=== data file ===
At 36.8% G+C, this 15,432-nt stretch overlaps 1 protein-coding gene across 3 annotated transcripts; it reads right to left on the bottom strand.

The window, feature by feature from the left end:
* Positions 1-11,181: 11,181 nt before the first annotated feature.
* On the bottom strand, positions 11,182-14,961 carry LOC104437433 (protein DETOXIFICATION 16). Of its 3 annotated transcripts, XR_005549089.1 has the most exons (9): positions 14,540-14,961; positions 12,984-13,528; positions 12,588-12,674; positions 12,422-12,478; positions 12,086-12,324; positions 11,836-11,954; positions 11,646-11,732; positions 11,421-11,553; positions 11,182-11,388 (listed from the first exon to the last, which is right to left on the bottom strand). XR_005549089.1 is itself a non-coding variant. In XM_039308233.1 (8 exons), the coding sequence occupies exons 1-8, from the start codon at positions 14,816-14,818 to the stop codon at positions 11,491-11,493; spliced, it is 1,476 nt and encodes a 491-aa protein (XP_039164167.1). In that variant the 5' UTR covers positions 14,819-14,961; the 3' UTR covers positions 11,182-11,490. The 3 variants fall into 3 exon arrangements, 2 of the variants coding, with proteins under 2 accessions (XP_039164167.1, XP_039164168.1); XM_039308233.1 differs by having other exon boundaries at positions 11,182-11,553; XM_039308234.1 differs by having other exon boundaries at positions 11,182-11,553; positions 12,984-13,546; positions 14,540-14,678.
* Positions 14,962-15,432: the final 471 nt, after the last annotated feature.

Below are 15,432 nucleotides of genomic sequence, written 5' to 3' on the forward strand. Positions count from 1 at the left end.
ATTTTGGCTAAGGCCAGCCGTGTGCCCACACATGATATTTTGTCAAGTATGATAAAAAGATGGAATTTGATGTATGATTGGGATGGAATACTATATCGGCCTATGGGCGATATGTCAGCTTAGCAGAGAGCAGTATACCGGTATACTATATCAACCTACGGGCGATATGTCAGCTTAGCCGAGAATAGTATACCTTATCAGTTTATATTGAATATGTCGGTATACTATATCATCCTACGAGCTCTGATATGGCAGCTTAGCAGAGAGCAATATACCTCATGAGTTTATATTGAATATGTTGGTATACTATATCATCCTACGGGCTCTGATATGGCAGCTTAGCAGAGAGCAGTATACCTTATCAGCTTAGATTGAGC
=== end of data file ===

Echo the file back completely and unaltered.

At 36.8% G+C, this 15,432-nt stretch overlaps 1 protein-coding gene across 3 annotated transcripts; it reads right to left on the bottom strand.

The window, feature by feature from the left end:
* Positions 1-11,181: 11,181 nt before the first annotated feature.
* On the bottom strand, positions 11,182-14,961 carry LOC104437433 (protein DETOXIFICATION 16). Of its 3 annotated transcripts, XR_005549089.1 has the most exons (9): positions 14,540-14,961; positions 12,984-13,528; positions 12,588-12,674; positions 12,422-12,478; positions 12,086-12,324; positions 11,836-11,954; positions 11,646-11,732; positions 11,421-11,553; positions 11,182-11,388 (listed from the first exon to the last, which is right to left on the bottom strand). XR_005549089.1 is itself a non-coding variant. In XM_039308233.1 (8 exons), the coding sequence occupies exons 1-8, from the start codon at positions 14,816-14,818 to the stop codon at positions 11,491-11,493; spliced, it is 1,476 nt and encodes a 491-aa protein (XP_039164167.1). In that variant the 5' UTR covers positions 14,819-14,961; the 3' UTR covers positions 11,182-11,490. The 3 variants fall into 3 exon arrangements, 2 of the variants coding, with proteins under 2 accessions (XP_039164167.1, XP_039164168.1); XM_039308233.1 differs by having other exon boundaries at positions 11,182-11,553; XM_039308234.1 differs by having other exon boundaries at positions 11,182-11,553; positions 12,984-13,546; positions 14,540-14,678.
* Positions 14,962-15,432: the final 471 nt, after the last annotated feature.

Below are 15,432 nucleotides of genomic sequence, written 5' to 3' on the forward strand. Positions count from 1 at the left end.
ATTTTGGCTAAGGCCAGCCGTGTGCCCACACATGATATTTTGTCAAGTATGATAAAAAGATGGAATTTGATGTATGATTGGGATGGAATACTATATCGGCCTATGGGCGATATGTCAGCTTAGCAGAGAGCAGTATACCGGTATACTATATCAACCTACGGGCGATATGTCAGCTTAGCCGAGAATAGTATACCTTATCAGTTTATATTGAATATGTCGGTATACTATATCATCCTACGAGCTCTGATATGGCAGCTTAGCAGAGAGCAATATACCTCATGAGTTTATATTGAATATGTTGGTATACTATATCATCCTACGGGCTCTGATATGGCAGCTTAGCAGAGAGCAGTATACCTTATCAGCTTAGATTGAGC